This worker has had seven surgeries to repair his foot after it was run over by a 58,000-pound forklift. A jury says the company that owned the forklift now owes him $15.2 million.
Thomas Neuhengen, 33, had to have his heel amputated after his left foot was crushed during the teardown of the 2012 International Manufacturing Technology Show at the McCormick Place convention center in Chicago.
Doctors used leeches in a failed attempt to maintain blood flow to a part of Neuhengen’s foot after the incident. They later grafted thigh muscle onto his heel.
It’s likely he will lose his job as a staff sergeant with the Wisconsin National Guard because of his injuries.
The jury ordered Global Experience Specialists (GES) to pay Neuhengen $12.2 million in compensatory damages and $3 million in punitive damages. Neuhengen had sought a total of $25 million. GES had argued for a $3.2 million payout, claiming Neuhengen was partly to blame for his own injury.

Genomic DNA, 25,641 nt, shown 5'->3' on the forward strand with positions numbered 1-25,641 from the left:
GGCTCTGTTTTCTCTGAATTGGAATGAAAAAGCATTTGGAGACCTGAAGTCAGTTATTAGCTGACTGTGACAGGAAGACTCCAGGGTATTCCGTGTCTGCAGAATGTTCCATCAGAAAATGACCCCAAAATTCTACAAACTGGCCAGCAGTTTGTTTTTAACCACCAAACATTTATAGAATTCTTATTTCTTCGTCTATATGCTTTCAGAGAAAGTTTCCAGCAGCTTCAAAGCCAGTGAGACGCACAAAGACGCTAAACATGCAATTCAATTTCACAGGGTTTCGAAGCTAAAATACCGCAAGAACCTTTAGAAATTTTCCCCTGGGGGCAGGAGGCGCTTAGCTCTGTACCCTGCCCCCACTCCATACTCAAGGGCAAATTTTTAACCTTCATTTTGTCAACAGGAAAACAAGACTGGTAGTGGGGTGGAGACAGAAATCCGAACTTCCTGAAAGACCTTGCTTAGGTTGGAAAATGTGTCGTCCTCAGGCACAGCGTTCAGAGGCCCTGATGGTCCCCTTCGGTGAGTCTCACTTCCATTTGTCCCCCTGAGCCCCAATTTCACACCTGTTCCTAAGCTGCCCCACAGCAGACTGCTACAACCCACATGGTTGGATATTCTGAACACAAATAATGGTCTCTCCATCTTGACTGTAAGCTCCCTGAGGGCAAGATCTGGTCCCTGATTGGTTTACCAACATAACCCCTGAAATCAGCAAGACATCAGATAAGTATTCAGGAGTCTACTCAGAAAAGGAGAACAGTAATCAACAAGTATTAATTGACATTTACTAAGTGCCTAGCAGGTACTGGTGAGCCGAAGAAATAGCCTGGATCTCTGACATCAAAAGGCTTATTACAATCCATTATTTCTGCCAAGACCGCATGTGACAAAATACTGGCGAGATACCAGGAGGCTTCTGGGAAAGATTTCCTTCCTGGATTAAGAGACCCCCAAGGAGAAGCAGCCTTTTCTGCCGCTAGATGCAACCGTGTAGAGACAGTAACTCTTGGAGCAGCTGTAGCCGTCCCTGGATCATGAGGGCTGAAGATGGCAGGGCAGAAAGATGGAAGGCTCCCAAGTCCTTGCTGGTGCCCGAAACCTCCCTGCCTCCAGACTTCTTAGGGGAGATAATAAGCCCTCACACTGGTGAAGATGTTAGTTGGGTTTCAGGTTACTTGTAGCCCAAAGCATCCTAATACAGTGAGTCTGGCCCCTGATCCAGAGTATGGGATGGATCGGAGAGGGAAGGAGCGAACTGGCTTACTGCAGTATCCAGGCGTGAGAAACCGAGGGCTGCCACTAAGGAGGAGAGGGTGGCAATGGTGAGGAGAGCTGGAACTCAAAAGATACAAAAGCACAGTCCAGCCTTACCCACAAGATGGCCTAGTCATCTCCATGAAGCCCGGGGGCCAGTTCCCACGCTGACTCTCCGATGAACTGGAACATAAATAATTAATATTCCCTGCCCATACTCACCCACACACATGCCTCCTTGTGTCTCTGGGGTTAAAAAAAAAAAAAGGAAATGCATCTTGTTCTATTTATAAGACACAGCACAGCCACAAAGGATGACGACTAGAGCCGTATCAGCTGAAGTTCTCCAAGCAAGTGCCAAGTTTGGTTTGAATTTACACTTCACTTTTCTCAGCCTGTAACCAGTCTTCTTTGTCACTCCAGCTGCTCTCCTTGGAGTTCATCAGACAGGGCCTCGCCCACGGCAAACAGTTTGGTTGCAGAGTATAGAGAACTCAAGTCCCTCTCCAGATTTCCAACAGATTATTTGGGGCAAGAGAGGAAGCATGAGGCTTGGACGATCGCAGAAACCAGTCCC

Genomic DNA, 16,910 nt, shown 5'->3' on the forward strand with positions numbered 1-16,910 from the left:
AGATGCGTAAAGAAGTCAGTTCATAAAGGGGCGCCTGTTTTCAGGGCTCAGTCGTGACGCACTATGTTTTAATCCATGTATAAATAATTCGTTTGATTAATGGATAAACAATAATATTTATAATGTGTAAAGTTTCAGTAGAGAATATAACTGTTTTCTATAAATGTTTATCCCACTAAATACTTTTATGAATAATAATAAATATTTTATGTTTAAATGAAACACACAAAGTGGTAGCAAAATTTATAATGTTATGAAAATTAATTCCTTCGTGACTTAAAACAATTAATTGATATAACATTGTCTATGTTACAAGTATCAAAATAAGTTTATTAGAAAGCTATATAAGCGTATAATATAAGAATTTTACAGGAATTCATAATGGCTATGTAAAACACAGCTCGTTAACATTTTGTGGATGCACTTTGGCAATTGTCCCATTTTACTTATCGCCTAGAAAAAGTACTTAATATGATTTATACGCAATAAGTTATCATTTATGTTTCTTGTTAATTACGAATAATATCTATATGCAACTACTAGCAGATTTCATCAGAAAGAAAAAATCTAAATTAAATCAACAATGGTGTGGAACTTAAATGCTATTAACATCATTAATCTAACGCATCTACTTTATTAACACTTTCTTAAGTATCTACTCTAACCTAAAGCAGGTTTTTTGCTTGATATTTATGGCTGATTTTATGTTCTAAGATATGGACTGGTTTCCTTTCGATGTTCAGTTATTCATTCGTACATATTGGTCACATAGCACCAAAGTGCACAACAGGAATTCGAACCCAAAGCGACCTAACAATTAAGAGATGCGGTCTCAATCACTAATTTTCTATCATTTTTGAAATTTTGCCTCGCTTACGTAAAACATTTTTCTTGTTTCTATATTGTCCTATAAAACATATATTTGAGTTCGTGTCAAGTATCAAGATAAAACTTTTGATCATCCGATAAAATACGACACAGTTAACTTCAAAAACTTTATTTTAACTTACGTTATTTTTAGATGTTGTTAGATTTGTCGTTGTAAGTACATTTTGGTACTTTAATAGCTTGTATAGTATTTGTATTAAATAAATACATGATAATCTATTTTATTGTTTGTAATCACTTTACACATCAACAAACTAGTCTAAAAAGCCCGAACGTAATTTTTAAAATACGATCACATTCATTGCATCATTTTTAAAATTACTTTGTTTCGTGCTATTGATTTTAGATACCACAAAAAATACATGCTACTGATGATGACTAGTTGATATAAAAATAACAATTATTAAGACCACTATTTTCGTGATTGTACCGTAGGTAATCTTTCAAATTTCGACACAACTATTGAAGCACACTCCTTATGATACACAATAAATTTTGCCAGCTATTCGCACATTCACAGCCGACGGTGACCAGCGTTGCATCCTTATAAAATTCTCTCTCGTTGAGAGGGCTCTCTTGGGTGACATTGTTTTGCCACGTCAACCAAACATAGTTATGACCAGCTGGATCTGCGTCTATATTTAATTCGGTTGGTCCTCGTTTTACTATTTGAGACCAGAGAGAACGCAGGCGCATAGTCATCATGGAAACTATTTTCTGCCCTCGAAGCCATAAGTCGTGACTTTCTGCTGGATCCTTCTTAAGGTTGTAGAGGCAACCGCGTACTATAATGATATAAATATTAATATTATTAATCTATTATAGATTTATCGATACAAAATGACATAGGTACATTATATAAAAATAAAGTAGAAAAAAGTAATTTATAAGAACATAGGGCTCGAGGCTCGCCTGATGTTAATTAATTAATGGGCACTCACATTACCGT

Neuhengen was working as a spare parts manager for Hemle Machine Co. LLC when he was struck by the 29-ton machine.
OSHA said GES, the company that set up the show, failed to ensure the forklift driver who hit Neuhengen was trained and certified. GES also failed to hire a spotter who could have prevented the collision, according to OSHA.
GES was fined $91,000 by OSHA for one willful and three serious violations. One serious violation was withdrawn, and GES paid a total of $74,000. The company had been cited twice before for employing uncertified forklift drivers.
“I’m glad that the jury acted in such a way that this will never happen to anyone else,” Neuhengen said in a statement released by his lawyer.
GES released a statement describing the company as “a safety leader in our industry” and said it was “disappointed by the jury’s decision.”
Neuhengen is a military veteran who served two tours in Iraq.